Naked City

Inman's Inside Track

As a former U.S. intelligent official, retired Admiral Bobby Inman is accustomed to relying on gut instinct to guide him through uncertain times. Inman drew on similar instincts Tuesday when he stepped up to the podium, glanced over his notes, and offered his "gut" analysis of today's economy. And if the lunch crowd -- an engrossed audience of 165 business and tech leaders -- had come to the Shoreline Grill looking for a glimmer of hope from the good admiral, they surely must have left with heavy hearts. Inman had little good news to share, except to say that maybe things will bounce back in 2003. Until then, entrepreneurs trying to kick-start new companies should look not to investors but to families and friends for support, and laid-off tech workers may want to consider flipping burgers if they intend to ride things out in Austin. On a cheerier note, Inman believes Austin is poised to take off in a big way once the economy bounces back in 18 months or so -- barring any other catastrophic events that rival the attacks on the World Trade Center.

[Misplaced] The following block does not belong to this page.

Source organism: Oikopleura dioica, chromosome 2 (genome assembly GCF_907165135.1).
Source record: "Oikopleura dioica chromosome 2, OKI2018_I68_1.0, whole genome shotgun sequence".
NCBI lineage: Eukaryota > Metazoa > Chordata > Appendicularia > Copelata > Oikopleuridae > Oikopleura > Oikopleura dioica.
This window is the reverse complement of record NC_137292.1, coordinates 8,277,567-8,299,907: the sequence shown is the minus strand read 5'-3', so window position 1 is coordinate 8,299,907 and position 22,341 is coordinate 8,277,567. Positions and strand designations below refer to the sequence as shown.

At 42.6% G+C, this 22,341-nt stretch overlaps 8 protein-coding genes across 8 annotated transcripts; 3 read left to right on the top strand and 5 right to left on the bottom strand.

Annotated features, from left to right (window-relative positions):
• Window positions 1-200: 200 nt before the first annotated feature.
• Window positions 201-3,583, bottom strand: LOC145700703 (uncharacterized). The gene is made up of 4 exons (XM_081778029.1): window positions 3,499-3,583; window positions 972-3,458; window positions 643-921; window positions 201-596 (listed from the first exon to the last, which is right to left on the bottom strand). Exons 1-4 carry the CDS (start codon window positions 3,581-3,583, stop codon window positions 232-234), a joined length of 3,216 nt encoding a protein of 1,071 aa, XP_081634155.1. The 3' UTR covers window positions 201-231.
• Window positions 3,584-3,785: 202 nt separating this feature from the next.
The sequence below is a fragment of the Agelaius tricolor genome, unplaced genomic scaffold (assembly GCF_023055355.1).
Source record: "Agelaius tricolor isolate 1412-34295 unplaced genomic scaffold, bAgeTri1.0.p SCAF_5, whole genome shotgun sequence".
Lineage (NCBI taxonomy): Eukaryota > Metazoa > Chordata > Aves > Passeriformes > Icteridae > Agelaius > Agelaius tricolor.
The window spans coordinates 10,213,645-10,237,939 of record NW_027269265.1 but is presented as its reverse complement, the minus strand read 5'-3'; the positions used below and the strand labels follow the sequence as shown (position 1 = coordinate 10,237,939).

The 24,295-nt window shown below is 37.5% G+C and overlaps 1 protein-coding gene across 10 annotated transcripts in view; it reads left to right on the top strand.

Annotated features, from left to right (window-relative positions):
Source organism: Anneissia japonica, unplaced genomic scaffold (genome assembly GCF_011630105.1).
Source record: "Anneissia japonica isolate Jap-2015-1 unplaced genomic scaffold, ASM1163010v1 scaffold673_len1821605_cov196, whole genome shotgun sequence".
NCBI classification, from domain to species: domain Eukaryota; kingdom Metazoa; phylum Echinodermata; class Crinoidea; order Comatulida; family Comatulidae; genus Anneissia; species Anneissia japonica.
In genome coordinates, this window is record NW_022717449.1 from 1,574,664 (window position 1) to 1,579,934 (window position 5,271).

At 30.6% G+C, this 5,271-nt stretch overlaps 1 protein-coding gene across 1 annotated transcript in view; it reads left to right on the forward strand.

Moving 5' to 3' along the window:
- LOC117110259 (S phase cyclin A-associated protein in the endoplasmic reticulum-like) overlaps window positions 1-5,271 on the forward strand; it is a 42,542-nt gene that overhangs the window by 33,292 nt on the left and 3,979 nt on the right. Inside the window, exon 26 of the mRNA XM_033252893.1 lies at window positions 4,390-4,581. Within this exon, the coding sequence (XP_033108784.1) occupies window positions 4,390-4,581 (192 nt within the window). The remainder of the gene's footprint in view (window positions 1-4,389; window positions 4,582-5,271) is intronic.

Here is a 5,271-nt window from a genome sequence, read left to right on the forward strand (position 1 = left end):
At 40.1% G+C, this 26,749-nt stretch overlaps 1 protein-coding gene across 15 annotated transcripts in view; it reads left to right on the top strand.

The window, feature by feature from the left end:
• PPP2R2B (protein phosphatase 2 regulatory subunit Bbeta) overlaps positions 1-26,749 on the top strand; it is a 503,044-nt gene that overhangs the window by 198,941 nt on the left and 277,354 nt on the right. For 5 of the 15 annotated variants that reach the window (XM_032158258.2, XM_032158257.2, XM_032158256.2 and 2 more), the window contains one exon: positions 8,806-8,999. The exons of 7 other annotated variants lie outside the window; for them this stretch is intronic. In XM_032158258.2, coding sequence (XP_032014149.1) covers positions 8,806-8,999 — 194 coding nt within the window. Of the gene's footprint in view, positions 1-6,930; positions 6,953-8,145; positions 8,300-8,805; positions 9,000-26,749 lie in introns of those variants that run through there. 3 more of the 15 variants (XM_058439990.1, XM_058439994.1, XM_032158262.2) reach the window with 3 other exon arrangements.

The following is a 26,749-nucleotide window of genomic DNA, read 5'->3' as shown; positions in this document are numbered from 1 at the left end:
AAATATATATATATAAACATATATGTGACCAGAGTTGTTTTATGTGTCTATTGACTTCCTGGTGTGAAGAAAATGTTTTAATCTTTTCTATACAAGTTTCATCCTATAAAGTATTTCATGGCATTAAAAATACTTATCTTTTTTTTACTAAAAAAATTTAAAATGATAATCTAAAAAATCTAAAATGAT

For himself, though, Inman is no slouch when it comes to making a buck. Since joining the civilian ranks in the early Eighties, the former national security director and ex-deputy director of the CIA has raised his profile considerably in the business world -- as a former CEO of two companies, and a current board member of several corporations. These days, he invests in choice companies and enjoys a tenured professor's life at UT-Austin, where he holds the prestigious LBJ centennial chair in national policy. The law firm Jenkins & Gilchrist sponsored Inman's talk as part of their corporate technology luncheon series.

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